The angel laughed, nervous. "This boy was far from Ghandi…"

"Ah, but you could never know," Death insisted. "You don't know His plan." He pointed a yellowed, bony finger up at the sky, and the angel's eyes headed reluctantly heavenward. "He could have had anything planned out for this kid. Something big. But now…" Death laughed. "Kid's as dead as disco."

"Yeah, but--"

"And it's all thanks to you."

She winced, her bright aura dimming slightly. "Or…you don't think…" She bit her lip. "Maybe…he was suppose to die?" she suggested, voice cracking a bit when she got to the word "die."

"Maybe," he agreed. You could never tell, with God. That guy had a seriously twisted sense of humor sometimes. Especially when he played poker.

"I'll be fine, right?" The angel stared down at the twisted halo in her hands. "He wouldn't send me…" She lowered her voice to a choked whisper. "…down there. Would He?"

"Look, angel, I don't have time for this. I'm a very busy guy, okay?" He tapped the face of his watch. "God already knows about your little snafu, and I'm sure he'll have a few choice words for you once you get your pretty little ass back through those pearly gates--" The angel sniffed and he saw her face scrunch up. "Don't cry. Please don't--"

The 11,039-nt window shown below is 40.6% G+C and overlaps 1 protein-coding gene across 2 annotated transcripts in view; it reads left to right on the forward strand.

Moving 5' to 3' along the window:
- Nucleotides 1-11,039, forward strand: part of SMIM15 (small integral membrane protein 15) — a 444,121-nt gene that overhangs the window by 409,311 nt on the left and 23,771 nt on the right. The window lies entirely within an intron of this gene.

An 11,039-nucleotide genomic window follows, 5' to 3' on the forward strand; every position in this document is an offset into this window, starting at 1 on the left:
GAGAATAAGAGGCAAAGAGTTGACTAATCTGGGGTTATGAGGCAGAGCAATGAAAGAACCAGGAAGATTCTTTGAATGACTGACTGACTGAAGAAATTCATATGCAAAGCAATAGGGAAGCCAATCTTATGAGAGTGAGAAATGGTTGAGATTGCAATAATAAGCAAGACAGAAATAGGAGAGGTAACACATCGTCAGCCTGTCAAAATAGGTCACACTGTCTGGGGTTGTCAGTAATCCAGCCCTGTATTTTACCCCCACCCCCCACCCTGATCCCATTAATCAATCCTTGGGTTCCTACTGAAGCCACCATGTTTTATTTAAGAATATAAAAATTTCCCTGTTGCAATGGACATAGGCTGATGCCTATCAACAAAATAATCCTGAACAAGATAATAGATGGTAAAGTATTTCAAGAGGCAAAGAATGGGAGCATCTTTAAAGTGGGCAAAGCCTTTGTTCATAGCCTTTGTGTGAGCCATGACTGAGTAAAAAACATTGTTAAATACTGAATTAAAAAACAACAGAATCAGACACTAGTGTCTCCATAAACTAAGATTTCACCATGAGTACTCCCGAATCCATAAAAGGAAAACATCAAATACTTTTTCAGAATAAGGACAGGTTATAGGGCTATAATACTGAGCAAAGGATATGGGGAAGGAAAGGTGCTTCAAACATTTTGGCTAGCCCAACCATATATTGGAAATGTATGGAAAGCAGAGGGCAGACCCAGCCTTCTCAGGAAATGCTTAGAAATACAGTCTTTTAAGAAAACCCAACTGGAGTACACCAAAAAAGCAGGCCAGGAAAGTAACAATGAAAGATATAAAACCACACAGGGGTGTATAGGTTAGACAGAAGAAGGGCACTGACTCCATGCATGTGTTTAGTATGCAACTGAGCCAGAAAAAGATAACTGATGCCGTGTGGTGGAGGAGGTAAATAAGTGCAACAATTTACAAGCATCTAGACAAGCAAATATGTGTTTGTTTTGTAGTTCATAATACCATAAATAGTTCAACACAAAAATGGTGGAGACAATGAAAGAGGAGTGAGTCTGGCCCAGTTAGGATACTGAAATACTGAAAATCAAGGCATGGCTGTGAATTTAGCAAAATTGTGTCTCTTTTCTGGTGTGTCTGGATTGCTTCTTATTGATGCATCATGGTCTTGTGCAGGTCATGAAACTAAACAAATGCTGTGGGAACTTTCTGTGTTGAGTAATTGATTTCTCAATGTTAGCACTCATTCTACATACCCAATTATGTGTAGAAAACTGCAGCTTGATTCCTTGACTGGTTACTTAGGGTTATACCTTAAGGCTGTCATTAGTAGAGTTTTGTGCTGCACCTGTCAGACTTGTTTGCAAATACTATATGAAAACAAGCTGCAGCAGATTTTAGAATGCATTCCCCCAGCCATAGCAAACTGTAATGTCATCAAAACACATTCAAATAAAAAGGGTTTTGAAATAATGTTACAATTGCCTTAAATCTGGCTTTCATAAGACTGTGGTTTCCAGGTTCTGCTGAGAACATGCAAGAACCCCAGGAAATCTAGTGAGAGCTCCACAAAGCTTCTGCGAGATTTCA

She burst into tears. "I just got my wings!"

"--cry." Death sighed.

"This was my first real assignment, y'know?" she said, wiping the tears away with the back of her arm. "I was suppose to…watch this kid, guide him down the right track. Basic guardian angel stuff, y'know?" She sniffled and began to turn her twisted halo over in her hands. Then, after a moment, she hurled it down on the ground. "And I messed it up. I can't do anything. Nothing ever turns out right!" She sank to her knees, hitting the sides of her head with fists, her wings hanging limply from her back.